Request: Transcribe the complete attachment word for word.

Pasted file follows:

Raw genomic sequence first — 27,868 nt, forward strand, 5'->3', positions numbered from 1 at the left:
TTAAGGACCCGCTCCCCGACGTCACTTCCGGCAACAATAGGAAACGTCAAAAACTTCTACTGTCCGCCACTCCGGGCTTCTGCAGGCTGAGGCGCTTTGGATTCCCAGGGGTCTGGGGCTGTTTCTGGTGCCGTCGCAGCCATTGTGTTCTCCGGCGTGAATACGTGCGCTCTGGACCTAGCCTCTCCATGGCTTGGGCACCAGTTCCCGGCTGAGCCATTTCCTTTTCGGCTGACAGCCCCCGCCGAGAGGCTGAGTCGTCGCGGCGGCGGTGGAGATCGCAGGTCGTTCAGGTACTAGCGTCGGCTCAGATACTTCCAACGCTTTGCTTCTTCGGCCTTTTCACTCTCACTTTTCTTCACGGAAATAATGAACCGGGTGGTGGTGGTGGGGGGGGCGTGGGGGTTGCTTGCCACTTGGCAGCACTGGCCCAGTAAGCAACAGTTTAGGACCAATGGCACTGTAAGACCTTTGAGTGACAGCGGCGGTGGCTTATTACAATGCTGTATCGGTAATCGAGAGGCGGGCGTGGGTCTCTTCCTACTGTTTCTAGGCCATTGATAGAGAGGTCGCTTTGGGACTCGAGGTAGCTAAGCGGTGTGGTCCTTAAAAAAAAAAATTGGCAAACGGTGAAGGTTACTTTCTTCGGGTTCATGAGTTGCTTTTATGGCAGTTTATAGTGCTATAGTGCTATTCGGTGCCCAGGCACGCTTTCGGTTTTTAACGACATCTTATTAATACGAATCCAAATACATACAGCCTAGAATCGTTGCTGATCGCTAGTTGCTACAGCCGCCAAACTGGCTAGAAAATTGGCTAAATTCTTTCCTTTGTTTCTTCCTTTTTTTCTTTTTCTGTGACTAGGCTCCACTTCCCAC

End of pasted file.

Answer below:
Raw genomic sequence first — 27,868 nt, forward strand, 5'->3', positions numbered from 1 at the left:
TTAAGGACCCGCTCCCCGACGTCACTTCCGGCAACAATAGGAAACGTCAAAAACTTCTACTGTCCGCCACTCCGGGCTTCTGCAGGCTGAGGCGCTTTGGATTCCCAGGGGTCTGGGGCTGTTTCTGGTGCCGTCGCAGCCATTGTGTTCTCCGGCGTGAATACGTGCGCTCTGGACCTAGCCTCTCCATGGCTTGGGCACCAGTTCCCGGCTGAGCCATTTCCTTTTCGGCTGACAGCCCCCGCCGAGAGGCTGAGTCGTCGCGGCGGCGGTGGAGATCGCAGGTCGTTCAGGTACTAGCGTCGGCTCAGATACTTCCAACGCTTTGCTTCTTCGGCCTTTTCACTCTCACTTTTCTTCACGGAAATAATGAACCGGGTGGTGGTGGTGGGGGGGGCGTGGGGGTTGCTTGCCACTTGGCAGCACTGGCCCAGTAAGCAACAGTTTAGGACCAATGGCACTGTAAGACCTTTGAGTGACAGCGGCGGTGGCTTATTACAATGCTGTATCGGTAATCGAGAGGCGGGCGTGGGTCTCTTCCTACTGTTTCTAGGCCATTGATAGAGAGGTCGCTTTGGGACTCGAGGTAGCTAAGCGGTGTGGTCCTTAAAAAAAAAAATTGGCAAACGGTGAAGGTTACTTTCTTCGGGTTCATGAGTTGCTTTTATGGCAGTTTATAGTGCTATAGTGCTATTCGGTGCCCAGGCACGCTTTCGGTTTTTAACGACATCTTATTAATACGAATCCAAATACATACAGCCTAGAATCGTTGCTGATCGCTAGTTGCTACAGCCGCCAAACTGGCTAGAAAATTGGCTAAATTCTTTCCTTTGTTTCTTCCTTTTTTTCTTTTTCTGTGACTAGGCTCCACTTCCCAC